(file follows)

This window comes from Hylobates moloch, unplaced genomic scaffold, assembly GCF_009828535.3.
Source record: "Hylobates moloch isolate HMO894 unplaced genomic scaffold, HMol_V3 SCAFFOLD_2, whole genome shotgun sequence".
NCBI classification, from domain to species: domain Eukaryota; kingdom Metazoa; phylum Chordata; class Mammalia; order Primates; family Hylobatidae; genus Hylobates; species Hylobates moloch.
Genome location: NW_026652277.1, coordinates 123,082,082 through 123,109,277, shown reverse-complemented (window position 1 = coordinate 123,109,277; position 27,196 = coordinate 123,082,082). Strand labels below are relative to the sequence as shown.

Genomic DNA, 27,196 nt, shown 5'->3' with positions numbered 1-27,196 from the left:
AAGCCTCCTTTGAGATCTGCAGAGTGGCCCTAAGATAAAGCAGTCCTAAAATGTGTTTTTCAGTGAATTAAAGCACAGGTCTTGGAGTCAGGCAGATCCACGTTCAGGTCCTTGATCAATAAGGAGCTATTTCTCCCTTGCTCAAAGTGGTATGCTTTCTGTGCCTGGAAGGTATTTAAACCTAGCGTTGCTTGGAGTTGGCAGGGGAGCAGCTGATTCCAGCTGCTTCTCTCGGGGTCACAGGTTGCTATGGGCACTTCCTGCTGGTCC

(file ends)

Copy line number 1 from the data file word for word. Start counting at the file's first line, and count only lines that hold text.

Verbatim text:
This window comes from Hylobates moloch, unplaced genomic scaffold, assembly GCF_009828535.3.